Well, from a marketers perspective, it is a marketing tactic. It could be under event planning, and then what that would be is how do I get the person who is talking about our brand out into the marketplace where they’re creating positive impact and building community? Sometimes there’s also an income stream attached to that as well. We would have to look at, are we doing this for positive impact, and giving back to the community? Or are we doing this to create an opportunity to either collect emails and be a lead generator, or to actually have sales while we’re there. Sometimes we get paid on the back end by doing a rev share with the people that are putting on the event. So there’s many, many different ways to look at a free speech. But there’s always a way of a marketer bringing it back to this as a tactic to connect with my audience to build a deeper relationship. So when I look at marketers, and I look at free speeches, different ways that you can get out there and get your voice known could be locally like at the Chamber of Commerce, it can be on a show like this with you. It could be on a podcast it could be on TV, basically, it can be delivered anywhere. It could even be just in the neighborhood church because they’re having a Sunday night community activity. So what you want to do is look at who’s your ideal audience how you want to reach them and how you want to serve them, and then maybe how you want to give back in the community. So I could think of a few people to use as an example. But let’s pick a mutual friend of ours. His name is Randy Garn. We both love him. It’s one of the reasons we even know each other, we cross paths because of his beautiful energy he shares in the world. And as an ultimate entrepreneur, he gives free speeches all the time. And some of the places I’ve seen him are places I’ve paid to be an attendee, but he has been invited as a special guest because he is a genius to share. Part of it is just being a great father some of it that he shares his genius of entrepreneurship. And some of it is just in personal development because he has spent a lifetime perfecting how to be a great communicator, great connector, and he always leaves people feeling better at the end of their conversation and visit with him. So people love to hear from him. So if I look at his agenda and when he does free speeches, one might be to represent a company that is ownership in. He has part ownership in a company called parachute. Parachute is an online access economy site, he might go out and do a free speech to drive sales or get leads for parachute or even just raise awareness of how great a company they are and what they’re doing in the marketplace. So in the end, what he wants to do is generate a result which is deep in the community or increase awareness, but in the beginning, it’s a free speech so he can be out and be seen. Another way he might do it is be a guest on your radio show just like this. Another way is to be on a podcast and him either interviewing other leaders or him being interviewed by other leaders. And he could be on a summit he could be in a mastermind and each one could be a free speech, but in the end can generate awareness around something that he’s focused on.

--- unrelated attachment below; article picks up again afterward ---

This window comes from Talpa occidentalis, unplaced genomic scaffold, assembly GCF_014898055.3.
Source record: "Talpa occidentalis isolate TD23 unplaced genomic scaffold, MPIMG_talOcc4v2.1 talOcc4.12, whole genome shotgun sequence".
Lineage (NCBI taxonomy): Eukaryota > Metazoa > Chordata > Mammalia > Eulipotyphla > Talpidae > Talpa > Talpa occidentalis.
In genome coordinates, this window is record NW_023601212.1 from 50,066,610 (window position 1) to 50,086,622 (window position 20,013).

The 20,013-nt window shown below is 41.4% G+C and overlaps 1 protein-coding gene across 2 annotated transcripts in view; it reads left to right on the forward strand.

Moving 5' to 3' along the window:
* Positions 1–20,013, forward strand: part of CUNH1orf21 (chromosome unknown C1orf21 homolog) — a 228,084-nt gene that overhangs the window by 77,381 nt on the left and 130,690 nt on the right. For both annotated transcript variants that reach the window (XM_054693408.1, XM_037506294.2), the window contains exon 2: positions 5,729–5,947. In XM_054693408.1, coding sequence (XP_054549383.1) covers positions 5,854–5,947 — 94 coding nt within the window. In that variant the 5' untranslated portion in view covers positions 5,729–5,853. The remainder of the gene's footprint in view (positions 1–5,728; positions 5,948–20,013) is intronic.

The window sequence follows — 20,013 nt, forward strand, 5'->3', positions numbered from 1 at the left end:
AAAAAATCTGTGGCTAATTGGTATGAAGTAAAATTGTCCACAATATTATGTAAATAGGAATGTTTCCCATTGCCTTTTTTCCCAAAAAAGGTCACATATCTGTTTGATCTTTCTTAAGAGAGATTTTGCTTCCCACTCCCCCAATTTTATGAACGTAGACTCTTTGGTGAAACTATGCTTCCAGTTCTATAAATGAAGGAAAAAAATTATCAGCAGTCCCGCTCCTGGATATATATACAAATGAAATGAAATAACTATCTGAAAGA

Alan